Rachel Smith takes a dawn tour of Billingsgate Market with Chris Leftwich, its chief inspector, rounded off with one of the market café’s legendary breakfasts.
It’s a grizzly Tuesday morning when I find myself in a taxi winding through London’s East End, toward Billingsgate Market. Past Rum Close, Narrow Street, Butcher Row and all the other avenues whose names hint at the rich history of this part of London’s Docklands.
“I was told by a friend of mine’s father, who was a fire warden, that the original Billingsgate building had frozen storage underground: seven storeys of compacted ice,” says the taxi driver. “After the market moved, they wanted to knock it all down, but all the ice had to be thawed out. If they did it all at once, it would have flooded London, so they had to do it bit by bit, and it’s still happening now.”
The market moved four miles east from its original riverside site on Lower Thames Street, near London Bridge, in 1982. A 32-year ice-thawing project in central London seems dubious, as the fishmongers at Billingsgate agree. But the taxi driver’s tale is typical of the glint-in-the-eye Billingsgate rhetoric: a mixture of history and tradition, entwined with myth, wishful thinking and a little arm-pulling.
It’s easy to see why the market has developed such a strong identity. A career at Billingsgate isn’t a “dip your toe in the water” affair. Fishmongers like Geoff Steadman of Chamberlain & Thelwell are fourth-generation, and many of the traders have worked at Billingsgate for half a century, with gritty claims of “never taking a single sick day”. The market has its own secret language. Traders are “bummarees”, while the rimmed hats once worn by porters to keep off the fish juice are “bobbins”. There’s even a shared market pet in the form a seal, Sammy, who circles by the dock, feasting on scraps each morning.
The distinctive yellow hanger which is the modern-day Billingsgate Market looks uninspiring from Trafalgar Way. The market was founded around 1327, and grew round London Bridge. By the 16th century the Thames hub was the centre of fish trade in London; by the 19th century, it was the biggest fish market in the world. This caused problems though as fishmongers fought against the growing traffic round one of the main routes into the City. So, in 1982, it upped and moved four miles east, to a 13-acre location near Canary Wharf.
Now Billingsgate’s flat-roofed building is surrounded by acres of flat car park. Practical, but a little uninspiring, especially in comparison to the Canary Wharf skyscrapers which tower overhead. Walk inside the market, though, and the scene which unfolds more than compensates for the lacklustre exterior: smoked fish, trays of writhing eels, and catches arriving from up and down the country, and indeed from all over the world.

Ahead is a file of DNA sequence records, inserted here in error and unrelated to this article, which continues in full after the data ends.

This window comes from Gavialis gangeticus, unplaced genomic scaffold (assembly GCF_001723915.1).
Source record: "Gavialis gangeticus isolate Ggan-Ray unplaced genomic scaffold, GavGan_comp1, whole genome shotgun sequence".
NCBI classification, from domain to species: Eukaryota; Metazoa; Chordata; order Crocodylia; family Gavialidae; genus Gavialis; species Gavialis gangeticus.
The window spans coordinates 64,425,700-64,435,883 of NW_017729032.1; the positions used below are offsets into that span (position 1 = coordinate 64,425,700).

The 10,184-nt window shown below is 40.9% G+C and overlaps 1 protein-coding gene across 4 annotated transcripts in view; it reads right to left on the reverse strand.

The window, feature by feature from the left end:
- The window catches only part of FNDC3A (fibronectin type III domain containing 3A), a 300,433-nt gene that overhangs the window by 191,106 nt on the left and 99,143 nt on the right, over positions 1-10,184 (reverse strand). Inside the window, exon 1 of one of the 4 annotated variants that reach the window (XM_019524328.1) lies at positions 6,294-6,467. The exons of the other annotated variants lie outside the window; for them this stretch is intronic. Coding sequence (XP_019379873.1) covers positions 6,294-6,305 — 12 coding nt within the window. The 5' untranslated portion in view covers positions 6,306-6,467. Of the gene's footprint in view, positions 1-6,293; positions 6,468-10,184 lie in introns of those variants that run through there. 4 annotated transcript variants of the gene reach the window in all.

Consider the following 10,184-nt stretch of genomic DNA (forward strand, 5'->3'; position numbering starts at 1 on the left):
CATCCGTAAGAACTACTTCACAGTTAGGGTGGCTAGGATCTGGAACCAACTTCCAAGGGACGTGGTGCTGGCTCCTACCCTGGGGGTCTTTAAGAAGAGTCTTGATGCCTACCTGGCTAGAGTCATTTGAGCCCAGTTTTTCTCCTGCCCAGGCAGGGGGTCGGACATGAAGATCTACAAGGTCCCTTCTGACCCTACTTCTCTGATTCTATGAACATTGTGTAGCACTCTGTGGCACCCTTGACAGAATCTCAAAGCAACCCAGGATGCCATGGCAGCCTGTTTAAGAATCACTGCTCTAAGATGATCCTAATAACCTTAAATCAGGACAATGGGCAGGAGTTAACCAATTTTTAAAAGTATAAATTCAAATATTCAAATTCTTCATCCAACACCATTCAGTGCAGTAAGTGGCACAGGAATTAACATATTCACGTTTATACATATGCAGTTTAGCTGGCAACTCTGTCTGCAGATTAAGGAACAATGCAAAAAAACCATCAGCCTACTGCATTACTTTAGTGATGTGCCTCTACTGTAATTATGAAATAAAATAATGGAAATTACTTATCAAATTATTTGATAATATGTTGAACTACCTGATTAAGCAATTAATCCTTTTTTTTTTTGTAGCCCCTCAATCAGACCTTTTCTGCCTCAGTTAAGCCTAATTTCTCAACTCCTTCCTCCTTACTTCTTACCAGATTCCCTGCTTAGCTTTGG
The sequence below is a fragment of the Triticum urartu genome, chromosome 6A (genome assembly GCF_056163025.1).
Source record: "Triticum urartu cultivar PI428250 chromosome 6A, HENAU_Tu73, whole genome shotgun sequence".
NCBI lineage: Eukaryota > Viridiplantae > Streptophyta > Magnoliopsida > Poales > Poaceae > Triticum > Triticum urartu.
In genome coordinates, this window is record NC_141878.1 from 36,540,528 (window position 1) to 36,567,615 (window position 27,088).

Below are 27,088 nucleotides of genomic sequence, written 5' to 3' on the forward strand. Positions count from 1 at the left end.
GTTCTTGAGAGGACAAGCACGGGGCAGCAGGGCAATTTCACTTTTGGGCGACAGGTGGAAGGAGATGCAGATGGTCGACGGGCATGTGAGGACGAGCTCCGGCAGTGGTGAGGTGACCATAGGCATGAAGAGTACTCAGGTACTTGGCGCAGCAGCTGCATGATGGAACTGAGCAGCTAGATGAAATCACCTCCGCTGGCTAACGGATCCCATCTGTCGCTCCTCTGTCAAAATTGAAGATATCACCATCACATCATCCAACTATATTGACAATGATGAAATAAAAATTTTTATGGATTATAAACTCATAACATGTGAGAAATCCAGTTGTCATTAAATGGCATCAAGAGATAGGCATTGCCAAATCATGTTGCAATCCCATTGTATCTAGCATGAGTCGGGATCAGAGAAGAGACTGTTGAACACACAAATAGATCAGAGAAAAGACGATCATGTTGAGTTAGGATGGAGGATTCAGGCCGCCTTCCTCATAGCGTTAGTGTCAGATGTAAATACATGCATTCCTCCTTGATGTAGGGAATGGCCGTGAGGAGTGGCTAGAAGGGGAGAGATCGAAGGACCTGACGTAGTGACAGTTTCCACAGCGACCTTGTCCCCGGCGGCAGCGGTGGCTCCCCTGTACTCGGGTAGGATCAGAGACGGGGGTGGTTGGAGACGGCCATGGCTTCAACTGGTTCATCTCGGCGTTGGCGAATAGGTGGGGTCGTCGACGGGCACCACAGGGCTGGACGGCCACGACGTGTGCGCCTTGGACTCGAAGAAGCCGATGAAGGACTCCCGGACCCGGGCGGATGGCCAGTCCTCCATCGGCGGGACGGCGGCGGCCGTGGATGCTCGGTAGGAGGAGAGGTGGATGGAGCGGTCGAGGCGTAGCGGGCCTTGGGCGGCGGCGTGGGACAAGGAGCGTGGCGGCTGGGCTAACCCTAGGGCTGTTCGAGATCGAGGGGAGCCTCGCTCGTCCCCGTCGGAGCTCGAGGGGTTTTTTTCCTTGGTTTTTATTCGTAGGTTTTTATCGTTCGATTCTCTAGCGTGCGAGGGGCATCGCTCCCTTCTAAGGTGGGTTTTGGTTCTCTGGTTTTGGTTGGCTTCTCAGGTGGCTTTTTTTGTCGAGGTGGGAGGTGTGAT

Lots of the fish are so fresh, they’re not yet in rigor mortis; so fresh, that Billingsgate Market doesn’t smell of fish: it smells only of the seaside. “This is so fresh, it’s practically jumping out of the box,” says Chris Leftwich, chief inspector at Billingsgate, holding a mackerel aloft. “It should smell of iodine, not fish.”
I join Chris on his morning tour of the market, and eavesdrop on the daily chats he has with the traders, all of whom he knows by name. After working as an environmental health officer, Chris assumed his role here, appointed and employed by the Fishmongers’ Company (which among various other things also implemented Fish on Friday). One of his main duties is to keep check of hygiene at the market, and make sure that everything on sale is fresh. Fish which aren’t up to standard get a big red “C” for “condemned” drawn on them. They’re withdrawn from sale, put in refrigerators and then, twice a week, collected by a specialist company who turn it into fertiliser. But nothing needs condemning today.
Chris also shows me the ice machine, which makes delicate frozen flakes that can lie across fish without bruising them and which also have a larger surface area, so that they can chill more efficiently. We drop by warehouses selling knives, cleaning fluids, aprons. We visit companies whisking up sushi on-site, and three catering companies which fillet the fish and send it out ready-to-cook fish straight from their warehouses. And we go to the enormous freezers which are maintained at -26°C, from which balaclava-clad workers emerge and start peeling off layer upon layer after a shift.
After a few seconds of looking around in here, the chill gets to me, so we retreat to Chris’s office, and sit down to enjoy one of Billingsgate’s biggest perks: a legendary breakfast brought up from Piggy’s market café. I devour a salty bacon-and-scallop sandwich, between slurps of sugary-sweet, strong tea. And I head off to the DLR, fully fed and ready to take on the rest of the day. Meanwhile, commuters pour off the trains and hustle into the nearby offices, as their day begins.
Tuesday to Saturday, 4am-9.30am
15% of sales at Billingsgate Market are now to retail customers, and non-trade is welcome. Although fishmongers start arriving at 2:30, a good time to visit is 6:30am, when the market is still buzzing. Breakfasts are available in the market cafés for £5.
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